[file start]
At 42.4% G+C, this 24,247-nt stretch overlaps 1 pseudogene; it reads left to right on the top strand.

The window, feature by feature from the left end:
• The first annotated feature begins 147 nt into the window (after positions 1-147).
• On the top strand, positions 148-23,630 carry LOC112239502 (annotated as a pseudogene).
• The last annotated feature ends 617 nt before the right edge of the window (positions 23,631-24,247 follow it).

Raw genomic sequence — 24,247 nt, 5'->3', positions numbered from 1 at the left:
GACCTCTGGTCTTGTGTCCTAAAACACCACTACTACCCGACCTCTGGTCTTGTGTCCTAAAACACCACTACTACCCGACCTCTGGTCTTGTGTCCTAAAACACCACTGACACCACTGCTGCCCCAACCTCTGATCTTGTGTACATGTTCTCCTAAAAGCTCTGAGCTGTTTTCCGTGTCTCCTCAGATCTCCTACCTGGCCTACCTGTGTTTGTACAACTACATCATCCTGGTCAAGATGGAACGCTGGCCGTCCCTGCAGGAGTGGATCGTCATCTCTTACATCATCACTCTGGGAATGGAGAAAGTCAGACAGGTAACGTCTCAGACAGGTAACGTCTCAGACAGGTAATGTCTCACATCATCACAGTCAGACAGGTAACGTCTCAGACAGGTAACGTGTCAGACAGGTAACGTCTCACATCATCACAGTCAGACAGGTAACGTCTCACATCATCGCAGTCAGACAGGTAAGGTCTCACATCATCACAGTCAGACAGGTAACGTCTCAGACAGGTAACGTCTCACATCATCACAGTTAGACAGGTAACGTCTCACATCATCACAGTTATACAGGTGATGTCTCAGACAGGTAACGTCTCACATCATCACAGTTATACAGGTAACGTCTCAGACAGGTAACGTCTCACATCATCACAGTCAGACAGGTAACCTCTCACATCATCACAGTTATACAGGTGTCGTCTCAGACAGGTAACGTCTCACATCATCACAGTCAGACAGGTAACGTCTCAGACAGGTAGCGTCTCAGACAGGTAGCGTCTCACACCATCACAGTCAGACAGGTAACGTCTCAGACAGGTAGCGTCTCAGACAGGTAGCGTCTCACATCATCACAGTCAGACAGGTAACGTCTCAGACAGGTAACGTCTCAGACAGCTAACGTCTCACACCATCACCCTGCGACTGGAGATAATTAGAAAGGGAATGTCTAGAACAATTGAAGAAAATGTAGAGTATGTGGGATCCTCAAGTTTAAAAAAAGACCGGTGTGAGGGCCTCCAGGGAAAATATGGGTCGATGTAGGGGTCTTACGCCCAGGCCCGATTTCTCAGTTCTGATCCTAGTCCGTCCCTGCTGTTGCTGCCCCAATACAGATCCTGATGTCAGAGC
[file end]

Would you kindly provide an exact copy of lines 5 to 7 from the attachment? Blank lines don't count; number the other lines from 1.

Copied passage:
• The last annotated feature ends 617 nt before the right edge of the window (positions 23,631-24,247 follow it).

Raw genomic sequence — 24,247 nt, 5'->3', positions numbered from 1 at the left:
GACCTCTGGTCTTGTGTCCTAAAACACCACTACTACCCGACCTCTGGTCTTGTGTCCTAAAACACCACTACTACCCGACCTCTGGTCTTGTGTCCTAAAACACCACTGACACCACTGCTGCCCCAACCTCTGATCTTGTGTACATGTTCTCCTAAAAGCTCTGAGCTGTTTTCCGTGTCTCCTCAGATCTCCTACCTGGCCTACCTGTGTTTGTACAACTACATCATCCTGGTCAAGATGGAACGCTGGCCGTCCCTGCAGGAGTGGATCGTCATCTCTTACATCATCACTCTGGGAATGGAGAAAGTCAGACAGGTAACGTCTCAGACAGGTAACGTCTCAGACAGGTAATGTCTCACATCATCACAGTCAGACAGGTAACGTCTCAGACAGGTAACGTGTCAGACAGGTAACGTCTCACATCATCACAGTCAGACAGGTAACGTCTCACATCATCGCAGTCAGACAGGTAAGGTCTCACATCATCACAGTCAGACAGGTAACGTCTCAGACAGGTAACGTCTCACATCATCACAGTTAGACAGGTAACGTCTCACATCATCACAGTTATACAGGTGATGTCTCAGACAGGTAACGTCTCACATCATCACAGTTATACAGGTAACGTCTCAGACAGGTAACGTCTCACATCATCACAGTCAGACAGGTAACCTCTCACATCATCACAGTTATACAGGTGTCGTCTCAGACAGGTAACGTCTCACATCATCACAGTCAGACAGGTAACGTCTCAGACAGGTAGCGTCTCAGACAGGTAGCGTCTCACACCATCACAGTCAGACAGGTAACGTCTCAGACAGGTAGCGTCTCAGACAGGTAGCGTCTCACATCATCACAGTCAGACAGGTAACGTCTCAGACAGGTAACGTCTCAGACAGCTAACGTCTCACACCATCACCCTGCGACTGGAGATAATTAGAAAGGGAATGTCTAGAACAATTGAAGAAAATGTAGAGTATGTGGGATCCTCAAGTTTAAAAAAAGACCGGTGTGAGGGCCTCCAGGGAAAATATGGGTCGATGTAGGGGTCTTACGCCCAGGCCCGATTTCTCAGTTCTGATCCTAGTCCGTCCCTGCTGTTGCTGCCCCAATACAGATCCTGATGTCAGAGC